Throwing Away The Oyster Liquor
When in the shell, oysters are surrounded by a mixture of the bivalve's juices and seawater. This is known as oyster liquor. Drinking the liquor is a well-loved part of the raw oyster eating experience, but its applications in the kitchen are less celebrated. Cooks often discard the liquor without a second thought.
This is a shame as oyster liquor has a variety of culinary applications. It can be used as a rich stock to flavor dishes such as seafood risotto or added to sauces and dips to enhance flavor. Other applications include using the liquor to deglaze pans; an immensely flavorful pan sauce is the result.
As with other aspects of the bivalve, the liquor is influenced by the environment in which the oyster lives. In extreme cases, the prevalence of certain types of algae in the water can turn the liquor a variety of colors including red and gold. These visual changes are accompanied by new flavors. For example, Marenne oysters boast a green liquor which is known for tasting uniquely rich. Usage of the oyster's liquor should vary according to its flavor.
Overlooking The Impact Of Merroir
Merroir is a term that carries the same significance for oysters as terroir does for grapes. Both are used to describe how farming techniques, the surrounding environment, and climate affect the characteristics of the finished product. In oysters' case, the effect is especially pronounced; although there are only five different species of oyster harvested in the United States, merroir ensures that there are hundreds of oysters with their own distinct characteristics and flavors.
Savvy farmers manipulate merroir to develop marketable characteristics in their oysters. For example, the team at White Stone Oysters grow their oysters near the surface of Chesapeake Bay giving the oysters a cleaner flavor. What's more, due to the area's surf, the oysters develop plump meat and attractively polished shells, perfect for serving on the half shell.
While cooks don't possess the ability to manipulate merroir, they can make the most of it by matching certain oysters to different preparation methods. For example, mineral-heavy oysters -- that have been farmed close to the sea or riverbed -- should be cooked via a robust process like grilling. Sweeter, lighter-tasting oysters are better suited to subtle cooking methods like poaching. Oysters that have been farmed in a mixture of fresh and saltwater -- and thus have a well-rounded flavor -- are a great addition to gumbos, stews, and chowders where they perform a supporting role.
Not Breading Them Correctly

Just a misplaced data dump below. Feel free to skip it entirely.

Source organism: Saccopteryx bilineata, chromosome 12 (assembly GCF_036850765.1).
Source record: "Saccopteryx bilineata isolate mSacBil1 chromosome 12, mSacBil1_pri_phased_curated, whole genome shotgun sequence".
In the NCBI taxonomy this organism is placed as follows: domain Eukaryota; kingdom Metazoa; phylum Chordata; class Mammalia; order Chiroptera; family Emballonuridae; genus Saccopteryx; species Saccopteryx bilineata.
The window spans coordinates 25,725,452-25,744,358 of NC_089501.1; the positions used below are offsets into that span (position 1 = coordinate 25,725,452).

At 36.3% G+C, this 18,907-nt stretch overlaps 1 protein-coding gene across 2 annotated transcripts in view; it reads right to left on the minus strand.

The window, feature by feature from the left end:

In the southern U.S., frying is the preferred method for cooking oysters. One of the key attractions to this style is the batter that evenly coats the mollusk which should be light, crisp, and flavorful. Anything less and you've doomed a perfectly good oyster to mediocrity.
The cause of many subpar fried oysters is poor breading. Often, cooks struggle as the breading refuses to stick to the oyster's surface. An excess of moisture is often to blame. To solve this issue, simply drain the oyster of its liquor by placing it in a colander. Those with less patience can pat the oyster dry with a paper towel, although this method means the liquor cannot be used for anything else.
Many cooks prefer to use a dry-wet-dry technique wherein oysters are doused in flour, dipped in a wet batter of eggs or buttermilk, before being dipped in breadcrumbs or flour once again. To ensure lightness, oysters should only be covered in a small amount at each step lest the meat-to-breading ratio become unappetizingly low. The use of light breadcrumbs, like Panko, also helps.
Finally, flavor is ensured by mixing some salt and spices into the flour mixture. Personal preference will dictate specific choices but common additions include paprika and garlic powder.
Believing Raw Or Fried Are Your Only Options
Raw and fried oysters are the types most commonly enjoyed in restaurants and homes across the United States. While these are two brilliant ways to prepare the mollusk, they unfortunately overshadow other cooking methods which are as good if not better.
One of these methods is grilling. Simply placing the closed, cleaned oysters on the grill imbues them with a slightly smoked flavor. What's more, it negates the need for forceful shucking as the oysters open naturally during cooking. If already on the half shell, a butter mixture can be added directly to the meat providing even more flavor. As with frying, this cooking method works best with meaty, flavorful oysters.
As previously mentioned, poaching is a great way to cook delicate-tasting oysters as this plumps them up and kills potentially harmful bacteria while retaining several characteristics that fans of raw oysters love. Oysters can be poached in a variety of liquids; many recipes even call for a decadent mixture of vermouth, cream, and oyster liquor. This liquid also doubles as a finishing sauce.